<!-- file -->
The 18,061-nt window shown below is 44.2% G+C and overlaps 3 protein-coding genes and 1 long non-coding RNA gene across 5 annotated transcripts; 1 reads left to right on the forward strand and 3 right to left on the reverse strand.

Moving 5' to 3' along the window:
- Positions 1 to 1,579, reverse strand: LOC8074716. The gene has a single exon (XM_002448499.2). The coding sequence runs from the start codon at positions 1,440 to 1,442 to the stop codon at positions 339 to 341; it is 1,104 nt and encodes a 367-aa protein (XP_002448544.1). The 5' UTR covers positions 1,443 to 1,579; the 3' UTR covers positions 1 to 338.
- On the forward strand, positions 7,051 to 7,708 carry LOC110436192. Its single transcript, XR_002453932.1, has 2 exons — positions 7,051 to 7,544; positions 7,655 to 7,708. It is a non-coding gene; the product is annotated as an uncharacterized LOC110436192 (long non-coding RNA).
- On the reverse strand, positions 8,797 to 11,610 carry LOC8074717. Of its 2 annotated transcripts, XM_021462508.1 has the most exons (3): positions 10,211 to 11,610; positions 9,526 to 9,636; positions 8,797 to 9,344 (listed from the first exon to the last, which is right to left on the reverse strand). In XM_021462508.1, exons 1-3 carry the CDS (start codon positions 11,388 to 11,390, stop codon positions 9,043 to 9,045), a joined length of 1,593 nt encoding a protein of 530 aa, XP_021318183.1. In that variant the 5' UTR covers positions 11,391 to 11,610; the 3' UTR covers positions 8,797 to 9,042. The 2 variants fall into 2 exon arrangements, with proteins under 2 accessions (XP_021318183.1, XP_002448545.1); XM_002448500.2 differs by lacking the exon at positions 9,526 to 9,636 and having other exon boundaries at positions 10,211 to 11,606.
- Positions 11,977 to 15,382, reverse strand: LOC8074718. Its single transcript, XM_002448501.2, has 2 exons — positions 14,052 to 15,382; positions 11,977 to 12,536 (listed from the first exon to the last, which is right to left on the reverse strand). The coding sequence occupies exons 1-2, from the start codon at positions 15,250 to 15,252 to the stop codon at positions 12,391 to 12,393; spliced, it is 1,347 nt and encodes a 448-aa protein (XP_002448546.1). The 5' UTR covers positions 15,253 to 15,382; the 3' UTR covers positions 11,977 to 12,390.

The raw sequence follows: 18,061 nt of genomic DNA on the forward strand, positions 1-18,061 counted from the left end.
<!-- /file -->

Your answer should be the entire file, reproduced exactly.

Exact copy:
The 18,061-nt window shown below is 44.2% G+C and overlaps 3 protein-coding genes and 1 long non-coding RNA gene across 5 annotated transcripts; 1 reads left to right on the forward strand and 3 right to left on the reverse strand.

Moving 5' to 3' along the window:
- Positions 1 to 1,579, reverse strand: LOC8074716. The gene has a single exon (XM_002448499.2). The coding sequence runs from the start codon at positions 1,440 to 1,442 to the stop codon at positions 339 to 341; it is 1,104 nt and encodes a 367-aa protein (XP_002448544.1). The 5' UTR covers positions 1,443 to 1,579; the 3' UTR covers positions 1 to 338.
- On the forward strand, positions 7,051 to 7,708 carry LOC110436192. Its single transcript, XR_002453932.1, has 2 exons — positions 7,051 to 7,544; positions 7,655 to 7,708. It is a non-coding gene; the product is annotated as an uncharacterized LOC110436192 (long non-coding RNA).
- On the reverse strand, positions 8,797 to 11,610 carry LOC8074717. Of its 2 annotated transcripts, XM_021462508.1 has the most exons (3): positions 10,211 to 11,610; positions 9,526 to 9,636; positions 8,797 to 9,344 (listed from the first exon to the last, which is right to left on the reverse strand). In XM_021462508.1, exons 1-3 carry the CDS (start codon positions 11,388 to 11,390, stop codon positions 9,043 to 9,045), a joined length of 1,593 nt encoding a protein of 530 aa, XP_021318183.1. In that variant the 5' UTR covers positions 11,391 to 11,610; the 3' UTR covers positions 8,797 to 9,042. The 2 variants fall into 2 exon arrangements, with proteins under 2 accessions (XP_021318183.1, XP_002448545.1); XM_002448500.2 differs by lacking the exon at positions 9,526 to 9,636 and having other exon boundaries at positions 10,211 to 11,606.
- Positions 11,977 to 15,382, reverse strand: LOC8074718. Its single transcript, XM_002448501.2, has 2 exons — positions 14,052 to 15,382; positions 11,977 to 12,536 (listed from the first exon to the last, which is right to left on the reverse strand). The coding sequence occupies exons 1-2, from the start codon at positions 15,250 to 15,252 to the stop codon at positions 12,391 to 12,393; spliced, it is 1,347 nt and encodes a 448-aa protein (XP_002448546.1). The 5' UTR covers positions 15,253 to 15,382; the 3' UTR covers positions 11,977 to 12,390.

The raw sequence follows: 18,061 nt of genomic DNA on the forward strand, positions 1-18,061 counted from the left end.